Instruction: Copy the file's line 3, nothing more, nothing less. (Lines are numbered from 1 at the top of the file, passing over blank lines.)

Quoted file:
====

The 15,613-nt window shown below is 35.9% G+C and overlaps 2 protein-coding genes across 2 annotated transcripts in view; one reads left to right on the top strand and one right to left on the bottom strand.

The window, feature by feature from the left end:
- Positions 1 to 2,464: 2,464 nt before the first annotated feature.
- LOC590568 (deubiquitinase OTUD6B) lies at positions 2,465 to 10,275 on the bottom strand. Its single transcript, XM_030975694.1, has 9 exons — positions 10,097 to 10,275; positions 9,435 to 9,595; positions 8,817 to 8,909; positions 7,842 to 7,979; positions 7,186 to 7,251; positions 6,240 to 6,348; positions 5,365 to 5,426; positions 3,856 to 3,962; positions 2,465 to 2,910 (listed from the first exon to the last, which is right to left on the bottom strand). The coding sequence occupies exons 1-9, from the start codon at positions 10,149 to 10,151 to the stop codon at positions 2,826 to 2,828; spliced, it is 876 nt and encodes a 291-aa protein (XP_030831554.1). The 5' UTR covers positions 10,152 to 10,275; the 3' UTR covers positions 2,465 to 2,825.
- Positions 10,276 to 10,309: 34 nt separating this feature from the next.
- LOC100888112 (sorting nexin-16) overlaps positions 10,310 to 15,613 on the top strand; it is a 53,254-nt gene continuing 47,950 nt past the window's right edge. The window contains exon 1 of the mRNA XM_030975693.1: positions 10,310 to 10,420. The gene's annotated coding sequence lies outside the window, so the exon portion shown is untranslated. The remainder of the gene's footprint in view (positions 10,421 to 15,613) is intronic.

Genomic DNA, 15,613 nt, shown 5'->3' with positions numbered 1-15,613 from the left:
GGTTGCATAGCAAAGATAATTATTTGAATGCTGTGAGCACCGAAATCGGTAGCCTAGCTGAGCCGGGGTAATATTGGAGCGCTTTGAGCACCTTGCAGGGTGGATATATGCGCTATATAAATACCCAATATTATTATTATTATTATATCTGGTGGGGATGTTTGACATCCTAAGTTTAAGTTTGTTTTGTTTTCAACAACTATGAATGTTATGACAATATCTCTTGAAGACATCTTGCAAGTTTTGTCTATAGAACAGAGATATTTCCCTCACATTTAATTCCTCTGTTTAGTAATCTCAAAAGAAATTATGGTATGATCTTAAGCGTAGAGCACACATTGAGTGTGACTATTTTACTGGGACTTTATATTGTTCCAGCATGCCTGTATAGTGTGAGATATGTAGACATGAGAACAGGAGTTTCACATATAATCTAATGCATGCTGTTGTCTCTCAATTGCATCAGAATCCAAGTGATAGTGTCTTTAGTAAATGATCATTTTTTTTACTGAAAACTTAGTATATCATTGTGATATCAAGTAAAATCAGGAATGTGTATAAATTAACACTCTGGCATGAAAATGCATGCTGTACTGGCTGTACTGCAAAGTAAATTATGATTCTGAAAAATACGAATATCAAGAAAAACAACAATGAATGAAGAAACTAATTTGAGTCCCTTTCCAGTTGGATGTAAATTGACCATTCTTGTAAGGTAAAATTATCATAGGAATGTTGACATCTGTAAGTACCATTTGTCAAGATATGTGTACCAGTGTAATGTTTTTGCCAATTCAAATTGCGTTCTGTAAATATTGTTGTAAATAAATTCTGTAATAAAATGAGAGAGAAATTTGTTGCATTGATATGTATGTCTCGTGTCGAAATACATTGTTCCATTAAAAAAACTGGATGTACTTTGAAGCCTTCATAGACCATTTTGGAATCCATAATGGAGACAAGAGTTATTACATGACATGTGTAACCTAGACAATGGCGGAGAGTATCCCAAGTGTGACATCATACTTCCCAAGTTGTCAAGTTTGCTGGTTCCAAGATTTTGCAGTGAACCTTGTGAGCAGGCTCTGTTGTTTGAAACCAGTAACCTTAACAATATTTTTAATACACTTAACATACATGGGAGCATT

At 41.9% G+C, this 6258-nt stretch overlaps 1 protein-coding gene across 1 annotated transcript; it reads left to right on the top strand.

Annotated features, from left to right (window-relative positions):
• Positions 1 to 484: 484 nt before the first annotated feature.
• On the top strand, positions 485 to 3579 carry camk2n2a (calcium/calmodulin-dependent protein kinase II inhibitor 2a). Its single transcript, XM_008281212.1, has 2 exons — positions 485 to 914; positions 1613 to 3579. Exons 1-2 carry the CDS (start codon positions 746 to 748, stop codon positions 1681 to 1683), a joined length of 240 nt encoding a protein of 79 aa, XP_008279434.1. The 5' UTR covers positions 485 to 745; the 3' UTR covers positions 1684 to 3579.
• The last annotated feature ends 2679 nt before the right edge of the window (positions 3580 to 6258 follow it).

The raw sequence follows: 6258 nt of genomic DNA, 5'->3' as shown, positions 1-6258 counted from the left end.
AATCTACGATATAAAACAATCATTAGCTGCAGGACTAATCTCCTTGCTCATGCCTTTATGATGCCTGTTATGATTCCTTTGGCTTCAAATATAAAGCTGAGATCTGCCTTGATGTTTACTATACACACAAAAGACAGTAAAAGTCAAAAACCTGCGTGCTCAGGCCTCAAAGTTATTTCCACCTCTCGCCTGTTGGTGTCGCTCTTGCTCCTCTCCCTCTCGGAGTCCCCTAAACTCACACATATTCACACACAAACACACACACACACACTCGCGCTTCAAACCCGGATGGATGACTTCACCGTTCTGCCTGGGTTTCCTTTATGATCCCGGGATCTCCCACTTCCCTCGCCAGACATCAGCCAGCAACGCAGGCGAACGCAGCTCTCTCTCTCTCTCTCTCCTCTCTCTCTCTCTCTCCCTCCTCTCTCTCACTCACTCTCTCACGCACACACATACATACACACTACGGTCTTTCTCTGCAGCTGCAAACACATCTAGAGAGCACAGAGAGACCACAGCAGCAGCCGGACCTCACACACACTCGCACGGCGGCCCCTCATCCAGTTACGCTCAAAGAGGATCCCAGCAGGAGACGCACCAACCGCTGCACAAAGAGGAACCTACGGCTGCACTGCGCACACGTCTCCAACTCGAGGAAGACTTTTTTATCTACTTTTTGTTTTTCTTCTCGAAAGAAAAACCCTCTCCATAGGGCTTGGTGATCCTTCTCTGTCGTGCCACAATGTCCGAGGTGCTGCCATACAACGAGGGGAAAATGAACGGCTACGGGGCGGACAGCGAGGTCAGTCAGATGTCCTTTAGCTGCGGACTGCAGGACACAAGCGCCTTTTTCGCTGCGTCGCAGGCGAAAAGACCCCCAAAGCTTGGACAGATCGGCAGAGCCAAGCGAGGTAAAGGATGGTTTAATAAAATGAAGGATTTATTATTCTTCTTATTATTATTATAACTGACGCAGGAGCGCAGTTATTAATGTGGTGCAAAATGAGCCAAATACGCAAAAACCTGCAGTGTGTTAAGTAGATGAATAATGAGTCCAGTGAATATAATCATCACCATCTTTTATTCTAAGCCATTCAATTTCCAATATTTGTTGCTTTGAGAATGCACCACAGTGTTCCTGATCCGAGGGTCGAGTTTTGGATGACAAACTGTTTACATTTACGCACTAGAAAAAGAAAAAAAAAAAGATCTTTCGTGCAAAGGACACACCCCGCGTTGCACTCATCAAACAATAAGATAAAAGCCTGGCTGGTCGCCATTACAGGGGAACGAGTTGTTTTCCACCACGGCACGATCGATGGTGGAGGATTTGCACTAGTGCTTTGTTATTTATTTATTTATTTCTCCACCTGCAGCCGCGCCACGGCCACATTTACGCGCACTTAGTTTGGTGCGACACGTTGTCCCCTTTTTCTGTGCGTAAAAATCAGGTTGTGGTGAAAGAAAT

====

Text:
- Positions 1 to 2,464: 2,464 nt before the first annotated feature.